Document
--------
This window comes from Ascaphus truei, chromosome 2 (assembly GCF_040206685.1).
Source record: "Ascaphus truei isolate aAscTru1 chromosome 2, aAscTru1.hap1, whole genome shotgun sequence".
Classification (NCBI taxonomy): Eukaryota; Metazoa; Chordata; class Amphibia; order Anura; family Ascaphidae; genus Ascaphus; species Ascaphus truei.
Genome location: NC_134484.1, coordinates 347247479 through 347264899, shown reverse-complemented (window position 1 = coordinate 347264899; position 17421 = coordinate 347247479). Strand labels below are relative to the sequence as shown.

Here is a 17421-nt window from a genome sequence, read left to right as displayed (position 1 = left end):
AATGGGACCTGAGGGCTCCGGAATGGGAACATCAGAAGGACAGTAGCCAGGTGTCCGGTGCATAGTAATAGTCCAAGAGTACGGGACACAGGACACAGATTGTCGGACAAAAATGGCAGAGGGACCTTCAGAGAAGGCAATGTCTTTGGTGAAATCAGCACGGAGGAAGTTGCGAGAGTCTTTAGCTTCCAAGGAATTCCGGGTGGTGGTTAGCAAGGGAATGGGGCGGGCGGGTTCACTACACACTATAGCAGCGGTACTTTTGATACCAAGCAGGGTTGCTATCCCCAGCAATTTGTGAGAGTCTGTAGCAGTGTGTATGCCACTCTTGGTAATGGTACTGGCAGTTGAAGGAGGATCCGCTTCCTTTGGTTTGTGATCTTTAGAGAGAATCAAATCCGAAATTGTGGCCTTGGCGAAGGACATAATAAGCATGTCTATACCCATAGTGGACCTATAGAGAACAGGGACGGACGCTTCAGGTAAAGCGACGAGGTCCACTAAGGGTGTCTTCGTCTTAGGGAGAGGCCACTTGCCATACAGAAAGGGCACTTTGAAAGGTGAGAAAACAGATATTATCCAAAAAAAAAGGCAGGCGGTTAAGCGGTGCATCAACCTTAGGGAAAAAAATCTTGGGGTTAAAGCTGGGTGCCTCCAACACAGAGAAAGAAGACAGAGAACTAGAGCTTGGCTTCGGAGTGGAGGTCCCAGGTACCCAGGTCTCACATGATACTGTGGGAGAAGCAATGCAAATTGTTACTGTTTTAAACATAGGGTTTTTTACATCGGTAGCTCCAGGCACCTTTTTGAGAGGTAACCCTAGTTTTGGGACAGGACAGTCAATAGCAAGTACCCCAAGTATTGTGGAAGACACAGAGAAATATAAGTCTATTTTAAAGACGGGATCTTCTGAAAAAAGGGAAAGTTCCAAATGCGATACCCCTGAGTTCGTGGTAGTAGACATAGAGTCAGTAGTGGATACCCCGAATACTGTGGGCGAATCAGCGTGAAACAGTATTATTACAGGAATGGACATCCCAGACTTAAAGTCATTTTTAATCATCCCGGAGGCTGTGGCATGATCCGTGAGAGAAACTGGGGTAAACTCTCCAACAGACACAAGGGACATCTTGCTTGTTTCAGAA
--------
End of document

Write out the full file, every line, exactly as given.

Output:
This window comes from Ascaphus truei, chromosome 2 (assembly GCF_040206685.1).
Source record: "Ascaphus truei isolate aAscTru1 chromosome 2, aAscTru1.hap1, whole genome shotgun sequence".
Classification (NCBI taxonomy): Eukaryota; Metazoa; Chordata; class Amphibia; order Anura; family Ascaphidae; genus Ascaphus; species Ascaphus truei.
Genome location: NC_134484.1, coordinates 347247479 through 347264899, shown reverse-complemented (window position 1 = coordinate 347264899; position 17421 = coordinate 347247479). Strand labels below are relative to the sequence as shown.

Here is a 17421-nt window from a genome sequence, read left to right as displayed (position 1 = left end):
AATGGGACCTGAGGGCTCCGGAATGGGAACATCAGAAGGACAGTAGCCAGGTGTCCGGTGCATAGTAATAGTCCAAGAGTACGGGACACAGGACACAGATTGTCGGACAAAAATGGCAGAGGGACCTTCAGAGAAGGCAATGTCTTTGGTGAAATCAGCACGGAGGAAGTTGCGAGAGTCTTTAGCTTCCAAGGAATTCCGGGTGGTGGTTAGCAAGGGAATGGGGCGGGCGGGTTCACTACACACTATAGCAGCGGTACTTTTGATACCAAGCAGGGTTGCTATCCCCAGCAATTTGTGAGAGTCTGTAGCAGTGTGTATGCCACTCTTGGTAATGGTACTGGCAGTTGAAGGAGGATCCGCTTCCTTTGGTTTGTGATCTTTAGAGAGAATCAAATCCGAAATTGTGGCCTTGGCGAAGGACATAATAAGCATGTCTATACCCATAGTGGACCTATAGAGAACAGGGACGGACGCTTCAGGTAAAGCGACGAGGTCCACTAAGGGTGTCTTCGTCTTAGGGAGAGGCCACTTGCCATACAGAAAGGGCACTTTGAAAGGTGAGAAAACAGATATTATCCAAAAAAAAAGGCAGGCGGTTAAGCGGTGCATCAACCTTAGGGAAAAAAATCTTGGGGTTAAAGCTGGGTGCCTCCAACACAGAGAAAGAAGACAGAGAACTAGAGCTTGGCTTCGGAGTGGAGGTCCCAGGTACCCAGGTCTCACATGATACTGTGGGAGAAGCAATGCAAATTGTTACTGTTTTAAACATAGGGTTTTTTACATCGGTAGCTCCAGGCACCTTTTTGAGAGGTAACCCTAGTTTTGGGACAGGACAGTCAATAGCAAGTACCCCAAGTATTGTGGAAGACACAGAGAAATATAAGTCTATTTTAAAGACGGGATCTTCTGAAAAAAGGGAAAGTTCCAAATGCGATACCCCTGAGTTCGTGGTAGTAGACATAGAGTCAGTAGTGGATACCCCGAATACTGTGGGCGAATCAGCGTGAAACAGTATTATTACAGGAATGGACATCCCAGACTTAAAGTCATTTTTAATCATCCCGGAGGCTGTGGCATGATCCGTGAGAGAAACTGGGGTAAACTCTCCAACAGACACAAGGGACATCTTGCTTGTTTCAGAA